During the 1980s, Savage attended Friday night services at a Jewish Synagogue Chabad house in Berkeley.[9] In a 2003 interview on The O'Reilly Factor, Savage has said that although he believes in God, he attends houses of worship only once or twice a year.[121] In his 2012 book Trickle Down Tyranny, Savage wrote: "... I'm not religious. Do I believe in God? Sometimes I do, sometimes I don't."[122] In his podcast aired 25 November 2020, Savage stated: "Trust in God. God leads my footsteps. God has determined that I will be on podcast come January. God determines a lot of things in our lives and you have to trust in God and just say its fate at a certain point. Now, I've always believed that we make our own fate. I've not been one of these leaves-in-a-stream type of personalities..."[123]

    In December 2019, Savage notably suffered a heart attack, but subsequently recovered and returned on air.[124]

    Savage has had many pet dogs throughout his life, his current one being Teddy, a toy poodle.[125]

    Books
    In total, Savage has written 44 books, twenty under his real name of Michael Weiner, and twenty-four under the pseudonym of Michael Savage. As Michael Savage, his works include two #1 New York Times Best Sellers and three additional books which made The New York Times Best Seller list.[126][127][128] have also been reprinted under his alias of Michael Savage.

    His earlier books as Michael A. Weiner, Ph.D., draw on his doctoral expertise in the field of nutritional ethnomedicine. In them, he advocates nutritional, herbal, and homeopathic options to approach the prevention and treatment of diseases such as poor diet, aging, arthritis, Alzheimer's disease, cancer, allergies, cocaine addiction, the common cold, and HIV/AIDS.[129] He has also written about tree planting, beer-tasting, and nutritional cooking.[129]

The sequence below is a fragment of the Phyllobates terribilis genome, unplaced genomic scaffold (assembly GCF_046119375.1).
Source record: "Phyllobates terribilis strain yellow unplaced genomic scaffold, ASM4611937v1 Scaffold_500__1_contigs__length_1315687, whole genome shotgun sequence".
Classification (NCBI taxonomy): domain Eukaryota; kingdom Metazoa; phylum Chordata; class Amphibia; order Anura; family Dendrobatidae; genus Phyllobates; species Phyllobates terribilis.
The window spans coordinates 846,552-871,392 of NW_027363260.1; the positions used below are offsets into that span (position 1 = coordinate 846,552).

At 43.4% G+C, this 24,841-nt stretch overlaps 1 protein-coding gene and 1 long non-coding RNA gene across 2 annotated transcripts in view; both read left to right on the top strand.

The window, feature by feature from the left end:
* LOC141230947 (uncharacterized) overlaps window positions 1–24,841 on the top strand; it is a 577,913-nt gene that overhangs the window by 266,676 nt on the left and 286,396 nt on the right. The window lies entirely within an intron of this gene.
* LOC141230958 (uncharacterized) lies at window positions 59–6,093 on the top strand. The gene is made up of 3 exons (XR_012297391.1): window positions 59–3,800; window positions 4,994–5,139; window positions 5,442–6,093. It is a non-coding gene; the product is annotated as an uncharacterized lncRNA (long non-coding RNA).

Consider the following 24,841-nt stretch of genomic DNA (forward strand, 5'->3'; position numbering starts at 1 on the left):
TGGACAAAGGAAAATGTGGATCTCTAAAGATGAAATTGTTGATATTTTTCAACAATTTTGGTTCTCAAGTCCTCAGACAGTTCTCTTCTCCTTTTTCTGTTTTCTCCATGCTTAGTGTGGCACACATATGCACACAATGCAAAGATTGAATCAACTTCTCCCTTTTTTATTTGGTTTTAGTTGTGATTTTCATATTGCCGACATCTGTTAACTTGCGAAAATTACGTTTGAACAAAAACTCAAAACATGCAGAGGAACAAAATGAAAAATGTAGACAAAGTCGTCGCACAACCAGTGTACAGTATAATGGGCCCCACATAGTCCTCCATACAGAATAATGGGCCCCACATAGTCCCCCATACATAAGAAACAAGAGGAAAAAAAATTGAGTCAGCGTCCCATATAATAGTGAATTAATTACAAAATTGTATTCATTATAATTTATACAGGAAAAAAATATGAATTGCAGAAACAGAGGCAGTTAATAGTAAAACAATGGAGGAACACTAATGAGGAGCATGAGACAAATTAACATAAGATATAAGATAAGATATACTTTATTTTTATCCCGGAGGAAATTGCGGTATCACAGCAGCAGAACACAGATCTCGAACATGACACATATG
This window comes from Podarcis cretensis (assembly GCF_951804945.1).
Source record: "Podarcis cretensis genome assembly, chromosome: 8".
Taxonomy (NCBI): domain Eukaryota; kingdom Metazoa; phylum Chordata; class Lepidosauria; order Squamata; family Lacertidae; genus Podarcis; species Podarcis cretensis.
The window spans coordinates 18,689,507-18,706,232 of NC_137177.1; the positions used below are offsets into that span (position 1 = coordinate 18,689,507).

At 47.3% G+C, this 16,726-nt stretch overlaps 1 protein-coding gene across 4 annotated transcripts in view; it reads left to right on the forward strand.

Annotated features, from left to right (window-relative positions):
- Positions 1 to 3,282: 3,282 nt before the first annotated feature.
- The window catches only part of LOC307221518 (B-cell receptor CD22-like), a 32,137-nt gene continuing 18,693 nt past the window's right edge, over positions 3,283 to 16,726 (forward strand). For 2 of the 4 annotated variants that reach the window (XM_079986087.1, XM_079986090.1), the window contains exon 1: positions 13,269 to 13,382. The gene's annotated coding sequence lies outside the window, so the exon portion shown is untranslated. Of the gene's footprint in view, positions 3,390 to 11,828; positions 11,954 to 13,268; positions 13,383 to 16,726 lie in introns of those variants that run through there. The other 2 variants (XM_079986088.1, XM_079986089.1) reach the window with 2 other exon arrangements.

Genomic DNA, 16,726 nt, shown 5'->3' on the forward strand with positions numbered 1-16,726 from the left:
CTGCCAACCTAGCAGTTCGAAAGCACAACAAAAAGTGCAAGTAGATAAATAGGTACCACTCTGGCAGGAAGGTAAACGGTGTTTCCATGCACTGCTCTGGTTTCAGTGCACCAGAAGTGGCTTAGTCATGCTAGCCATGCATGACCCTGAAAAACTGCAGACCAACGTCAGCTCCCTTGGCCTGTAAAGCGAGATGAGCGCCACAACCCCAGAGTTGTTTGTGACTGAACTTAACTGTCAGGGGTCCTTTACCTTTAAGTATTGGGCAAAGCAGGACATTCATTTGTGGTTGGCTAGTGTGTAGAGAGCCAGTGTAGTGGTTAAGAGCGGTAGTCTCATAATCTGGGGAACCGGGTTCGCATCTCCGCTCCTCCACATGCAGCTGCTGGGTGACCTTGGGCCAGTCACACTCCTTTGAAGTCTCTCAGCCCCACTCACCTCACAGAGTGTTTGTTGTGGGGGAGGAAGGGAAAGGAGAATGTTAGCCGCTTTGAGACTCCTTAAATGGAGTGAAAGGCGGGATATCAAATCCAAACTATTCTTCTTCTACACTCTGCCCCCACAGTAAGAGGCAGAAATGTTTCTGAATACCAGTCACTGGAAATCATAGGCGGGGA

His more recent books as Michael Savage are political in nature and published by a variety of different companies. His recent works also include holiday family stories and thrillers.

    In 1991, Savage self-published The Death of the White Male, an argument against affirmative action, through Quantum Books.[130] In the book, Savage, calls affirmative action "reverse discrimination", and demonstrates his emerging philosophy. This eventually led to his starting the Paul Revere Society and he continues to sell the book to raise money for this group.[131]

    In January 2003, Savage published The Savage Nation: Saving America from the Liberal Assault on Our Borders, Language and Culture, his first major book under the pseudonym Michael Savage. The book directs attacks at "liberal media bias", the "dominating culture of 'she-ocracy'", gay activists, and liberals.

    In January 2004, Savage published his second political book The Enemy Within: Saving America from the Liberal Assault on Our Schools, Faith, and Military. His next book, Liberalism Is a Mental Disorder, was released on April 12, 2005. Unlike The Savage Nation, both of these books cited sources for some of the more controversial claims made.[citation needed]

    In April 2006, Savage released The Political Zoo. The book contains satirical profiles and cartoons of different public figures, most of whom are liberal political figures and celebrities, depicted in caricature as animals in the "Political Zoo", with Savage portrayed as the zoo keeper.

    In October 2010, Savage released Trickle Up Poverty: Stopping Obama's Attack on Our Borders, Economy, and Security. Released through the HarperCollins imprint of William Morrow and Company, Savage argues in the book that "Americans are boiling mad over the way Congress and this Marxist/Leninist-oriented President are manipulating the current economic crisis to nationalize businesses."[132]